Rx is better for mental health crisis – New York Daily News

This winter has seen a renewed focus on acute mental illness and discussion of how best New York can address the health and well-being of these residents. As an Emergency Room Psychiatrist, I began my career in the frontline of mental health crisis management in New York City and witnessed first-hand the limitations that short-term interventions place on providing long-term health and stability for residents with these health issues.

In a city where there is Estimated 1 in 25 residents Suffering from severe mental illness, involuntary adherence and the revolving door of emergency department visits has become a permanent solution for people with acute needs, yet it does little to alleviate the root of this population’s problems.

Our system for treating acute mental illness desperately needs foundational support to meet the basic needs of all people, integrate and screen for mental health, and increase capacity to care for those in need of mental health services. A solution to New York’s mental health crisis will not happen overnight – instead, we need to focus on proven, long-term, multi-level solutions.

continuum of care.

A population health-focused approach addresses the needs of individuals with more complex mental health care needs by including community organizations, health care systems, primary care providers, mental health professionals, community care management, peers, and supportive housing. It allows highly specialized mental health resources to focus on treating individuals with complex problems and liaising with primary care providers, all while meeting social needs. The primary care system and community organizations are mandated to provide basic mental health support to the wider population.

More than a decade ago, with state and federal support, we began developing a model that comprehensively addresses these complex needs through coordinated care management. Over the years, we have also integrated time-critical intervention, an intensive, time-limited form of care management that has become a cornerstone of addressing homelessness and severe mental illness. These severe cases receive intensive care management over a period of 9 months, after which we can usually connect the patient to other community support devices.

Within emergency departments and acute care units, deployment of mental health and substance abuse peers has been successful in engaging patients in clinical services, linking them to treatment options in their communities and after discharge and reducing readmissions and high utilization of acute care services. Community Care of Brooklyn has integrated peers from two community agencies—Baltic Street and Bridge Back to Life—in hospitals across Brooklyn since 2017, and surveys of emergency departments and providers show the positive impact of peers on morale and reduced utilization.

Early support and check-ups after a certain age are critical to addressing the general mental health crisis. Programs such as the Accelerated Assessment Service provide a less traumatic assessment environment for children experiencing mental health crises by sending social workers into schools to train teachers and assistant principals to better deal with mental health issues. Since 2015, such programs have been implemented in 100 middle and high schools across New York City.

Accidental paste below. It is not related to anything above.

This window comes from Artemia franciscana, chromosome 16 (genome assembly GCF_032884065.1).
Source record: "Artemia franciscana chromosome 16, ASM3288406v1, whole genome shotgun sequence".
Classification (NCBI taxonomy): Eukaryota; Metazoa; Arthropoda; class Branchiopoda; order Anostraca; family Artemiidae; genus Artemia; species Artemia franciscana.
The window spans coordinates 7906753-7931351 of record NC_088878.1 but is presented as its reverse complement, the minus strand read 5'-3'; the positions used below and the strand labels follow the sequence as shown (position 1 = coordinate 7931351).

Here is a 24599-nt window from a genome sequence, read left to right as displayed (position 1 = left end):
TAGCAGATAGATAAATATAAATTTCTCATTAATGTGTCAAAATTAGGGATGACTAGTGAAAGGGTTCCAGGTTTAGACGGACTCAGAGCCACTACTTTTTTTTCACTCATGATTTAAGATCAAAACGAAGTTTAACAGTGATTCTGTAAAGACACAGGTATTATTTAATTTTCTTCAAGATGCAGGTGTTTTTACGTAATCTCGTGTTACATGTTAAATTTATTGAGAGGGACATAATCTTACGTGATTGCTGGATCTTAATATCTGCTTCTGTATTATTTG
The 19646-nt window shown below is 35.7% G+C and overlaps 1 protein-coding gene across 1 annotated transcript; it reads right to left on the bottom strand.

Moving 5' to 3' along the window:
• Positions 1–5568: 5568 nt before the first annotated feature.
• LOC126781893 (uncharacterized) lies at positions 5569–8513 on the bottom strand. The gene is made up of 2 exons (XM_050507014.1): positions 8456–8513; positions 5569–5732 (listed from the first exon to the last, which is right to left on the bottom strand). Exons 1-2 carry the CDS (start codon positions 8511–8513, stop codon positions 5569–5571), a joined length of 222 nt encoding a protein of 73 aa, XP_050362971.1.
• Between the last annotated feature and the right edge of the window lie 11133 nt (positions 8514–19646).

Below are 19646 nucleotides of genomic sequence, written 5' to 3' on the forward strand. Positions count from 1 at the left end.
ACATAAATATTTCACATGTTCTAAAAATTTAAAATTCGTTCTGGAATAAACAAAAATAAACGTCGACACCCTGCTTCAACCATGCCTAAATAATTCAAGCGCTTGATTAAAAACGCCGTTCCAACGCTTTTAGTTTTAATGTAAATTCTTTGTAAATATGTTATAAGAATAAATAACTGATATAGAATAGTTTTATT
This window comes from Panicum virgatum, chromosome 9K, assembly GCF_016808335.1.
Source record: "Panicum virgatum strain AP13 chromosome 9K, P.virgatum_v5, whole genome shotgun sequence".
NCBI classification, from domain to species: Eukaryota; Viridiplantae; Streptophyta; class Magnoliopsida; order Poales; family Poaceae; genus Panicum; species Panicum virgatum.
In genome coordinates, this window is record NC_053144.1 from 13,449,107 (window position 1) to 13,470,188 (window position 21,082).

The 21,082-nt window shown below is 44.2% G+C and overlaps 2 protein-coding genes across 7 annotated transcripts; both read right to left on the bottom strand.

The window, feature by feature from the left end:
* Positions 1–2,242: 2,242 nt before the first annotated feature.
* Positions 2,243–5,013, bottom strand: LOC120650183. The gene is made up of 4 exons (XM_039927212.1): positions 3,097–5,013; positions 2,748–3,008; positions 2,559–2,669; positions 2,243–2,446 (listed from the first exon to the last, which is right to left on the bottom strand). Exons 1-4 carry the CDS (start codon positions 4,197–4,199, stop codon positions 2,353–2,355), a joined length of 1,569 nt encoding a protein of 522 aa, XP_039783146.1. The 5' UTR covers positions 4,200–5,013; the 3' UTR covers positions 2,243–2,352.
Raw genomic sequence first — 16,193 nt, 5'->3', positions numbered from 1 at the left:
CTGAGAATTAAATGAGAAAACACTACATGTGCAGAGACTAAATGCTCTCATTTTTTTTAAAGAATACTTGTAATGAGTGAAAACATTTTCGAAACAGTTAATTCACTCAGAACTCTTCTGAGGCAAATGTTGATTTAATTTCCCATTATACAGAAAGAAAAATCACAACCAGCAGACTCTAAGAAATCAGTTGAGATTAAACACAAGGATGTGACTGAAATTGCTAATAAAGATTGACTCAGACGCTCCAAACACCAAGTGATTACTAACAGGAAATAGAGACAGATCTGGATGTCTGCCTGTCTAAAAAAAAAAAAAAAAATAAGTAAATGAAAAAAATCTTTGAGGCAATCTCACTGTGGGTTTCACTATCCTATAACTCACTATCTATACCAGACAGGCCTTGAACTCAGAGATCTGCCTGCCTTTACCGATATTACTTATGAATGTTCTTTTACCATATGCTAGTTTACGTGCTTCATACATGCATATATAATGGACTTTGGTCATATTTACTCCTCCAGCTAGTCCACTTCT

The collaborative care model provides mental health treatment in primary care with a social worker and backup counseling psychiatrist. This approach treats mild to moderate mental health conditions and has been shown by numerous randomized controlled trials to be superior to the traditional practice of referring every patient with a mental health concern to a mental health professional. In addition, implementation of this model increased patient satisfaction and reduced the cost of emergency room visits and admissions.

In the community as a whole, we have built a network of community organizations that address social needs such as supportive housing, access to food, care management, and their involvement with healthcare providers. For example, we partnered with the Arab American Family Support Center in Brooklyn, working to reduce stigma around mental health in the broader Arab, Middle Eastern, Muslim, and South Asian (AMEMSA) communities in New York City. The mayor’s office and the city’s health department have been instrumental in funding community organizations’ efforts.

Together, these programs provide a roadmap for how to combat severe mental illness by creating a comprehensive network of services and organizations that work together to support the social and health care needs of individuals. I’ve seen great success from initiatives like this, and continued proper funding will allow these efforts to expand across the city. Jobs will be created by hiring and training additional peers and care managers, and a focus on reducing readmissions to preventable acute care would relieve overburdened emergency departments.

It is my hope that we can improve mental health outcomes by expanding foundational support and population-centered care initiatives.

Malavad is deputy chief of population health at Maimonides and chief medical officer at Community Care in Brooklyn.

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